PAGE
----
The Age of Disorder

by cominsitu

Covid-19-The-Age-of-Disorder_1240x480

Deutsche Bank, Long-Term Asset Return Study, Sept 2020

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Economic cycles come and go, but sitting above them are the wider structural super-cycles that shape everything from economies to asset prices, politics, and our general way of life. In this note we have identified five such cycles over the last 160 years, and we think the world is on the cusp of a new era – one that will be characterised initially by disorder.

Not all disorder is ‘bad’. Indeed, if the themes of the world economy swing like a pendulum, then it may be that some have swung too far from a ‘sensible centre’ and are due to revert. This can have a cleansing effect. What is worrying, though, is that several themes appear poised to revert at a similar time. This is the point – that simultaneous changes to structural themes will create a level of disorder that will define a new era.

Before we review the key themes of the upcoming “Age of Disorder”, we must note that while some historical super-cycles have begun and ended abruptly, others were slower to evolve and end. The most recent era – the second era of globalisation, during 1980-2020 – is much more like the latter. It started slowly and has been gradually fraying at the edges over the last half-decade. The end of this era has been hastened by Covid-19 and – when, in years to come, we look at the rear- view mirror – we may see 2020 as the start of a new era.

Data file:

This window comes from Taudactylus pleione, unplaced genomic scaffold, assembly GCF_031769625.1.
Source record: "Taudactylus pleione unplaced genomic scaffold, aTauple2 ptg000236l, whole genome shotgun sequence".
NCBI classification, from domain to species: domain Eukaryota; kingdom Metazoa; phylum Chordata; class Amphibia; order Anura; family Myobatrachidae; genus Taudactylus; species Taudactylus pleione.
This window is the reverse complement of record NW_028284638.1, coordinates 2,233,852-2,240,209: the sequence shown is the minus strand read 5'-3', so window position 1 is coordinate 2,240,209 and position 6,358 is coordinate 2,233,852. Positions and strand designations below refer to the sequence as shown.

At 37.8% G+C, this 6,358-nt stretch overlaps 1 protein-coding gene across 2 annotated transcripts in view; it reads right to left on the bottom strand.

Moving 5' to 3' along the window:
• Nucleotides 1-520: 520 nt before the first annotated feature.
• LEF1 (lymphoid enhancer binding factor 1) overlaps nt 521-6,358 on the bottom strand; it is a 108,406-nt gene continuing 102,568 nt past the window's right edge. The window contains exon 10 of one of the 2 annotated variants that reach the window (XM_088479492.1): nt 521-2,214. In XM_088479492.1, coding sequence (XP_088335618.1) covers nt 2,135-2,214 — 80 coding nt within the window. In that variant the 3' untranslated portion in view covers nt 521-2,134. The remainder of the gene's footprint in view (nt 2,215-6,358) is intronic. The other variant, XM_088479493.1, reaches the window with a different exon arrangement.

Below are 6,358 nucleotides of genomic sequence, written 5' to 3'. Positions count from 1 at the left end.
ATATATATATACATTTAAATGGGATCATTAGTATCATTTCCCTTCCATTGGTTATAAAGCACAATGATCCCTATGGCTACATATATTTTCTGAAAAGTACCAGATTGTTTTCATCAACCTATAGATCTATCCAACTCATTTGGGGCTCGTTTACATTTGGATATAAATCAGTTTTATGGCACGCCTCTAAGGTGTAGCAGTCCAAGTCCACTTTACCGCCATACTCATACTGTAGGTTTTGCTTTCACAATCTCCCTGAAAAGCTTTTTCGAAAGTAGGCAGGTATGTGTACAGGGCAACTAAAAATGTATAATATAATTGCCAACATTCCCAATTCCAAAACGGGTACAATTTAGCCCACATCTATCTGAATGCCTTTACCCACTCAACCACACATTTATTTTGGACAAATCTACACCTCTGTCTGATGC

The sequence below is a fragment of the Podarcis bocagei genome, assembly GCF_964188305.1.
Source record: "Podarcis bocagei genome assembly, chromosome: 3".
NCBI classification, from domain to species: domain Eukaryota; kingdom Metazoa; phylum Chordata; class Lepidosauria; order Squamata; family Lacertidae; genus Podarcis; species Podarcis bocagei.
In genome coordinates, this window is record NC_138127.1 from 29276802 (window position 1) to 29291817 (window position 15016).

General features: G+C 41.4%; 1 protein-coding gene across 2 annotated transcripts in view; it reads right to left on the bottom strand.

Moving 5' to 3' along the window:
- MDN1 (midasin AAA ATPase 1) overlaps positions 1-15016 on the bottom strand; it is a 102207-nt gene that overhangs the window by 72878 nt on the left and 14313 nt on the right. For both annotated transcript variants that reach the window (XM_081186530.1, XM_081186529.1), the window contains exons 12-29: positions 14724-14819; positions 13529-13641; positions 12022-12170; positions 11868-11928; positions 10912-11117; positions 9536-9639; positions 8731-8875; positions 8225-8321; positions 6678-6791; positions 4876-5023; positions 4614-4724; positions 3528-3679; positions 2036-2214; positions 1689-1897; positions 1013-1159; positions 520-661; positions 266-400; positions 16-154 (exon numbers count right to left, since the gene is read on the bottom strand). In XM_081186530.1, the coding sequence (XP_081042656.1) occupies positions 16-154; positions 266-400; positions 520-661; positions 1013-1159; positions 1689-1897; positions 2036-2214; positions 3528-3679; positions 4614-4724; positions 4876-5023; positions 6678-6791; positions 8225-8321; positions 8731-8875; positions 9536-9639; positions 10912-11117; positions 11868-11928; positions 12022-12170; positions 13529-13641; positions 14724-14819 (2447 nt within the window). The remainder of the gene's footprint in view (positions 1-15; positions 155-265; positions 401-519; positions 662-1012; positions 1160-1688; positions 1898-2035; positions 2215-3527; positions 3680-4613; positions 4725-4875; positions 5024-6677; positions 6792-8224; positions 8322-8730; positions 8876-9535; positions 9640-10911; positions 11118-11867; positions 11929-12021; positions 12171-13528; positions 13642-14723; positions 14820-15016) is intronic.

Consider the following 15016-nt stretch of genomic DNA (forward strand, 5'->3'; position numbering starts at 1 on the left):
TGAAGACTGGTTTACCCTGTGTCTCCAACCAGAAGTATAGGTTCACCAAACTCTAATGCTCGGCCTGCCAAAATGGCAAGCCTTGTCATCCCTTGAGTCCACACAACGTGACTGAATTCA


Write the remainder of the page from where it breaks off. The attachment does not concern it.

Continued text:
Epidemics may have social scarring effects, increasing the likelihood of social unrest. They may also have mitigating effect, suppressing unrest by dissuading social activities. Using a new monthly panel on social unrest in 130 countries, we find a positive cross-sectional relationship between social unrest and epidemics. But the relationship reverses in the short run, implying that the mitigating effect dominates in the short run. Recent trends in social unrest immediately before and after the COVID-19 outbreak are consistent with this historic evidence. It is reasonable to expect that, as the pandemic fades, unrest may reemerge in locations where it previously existed.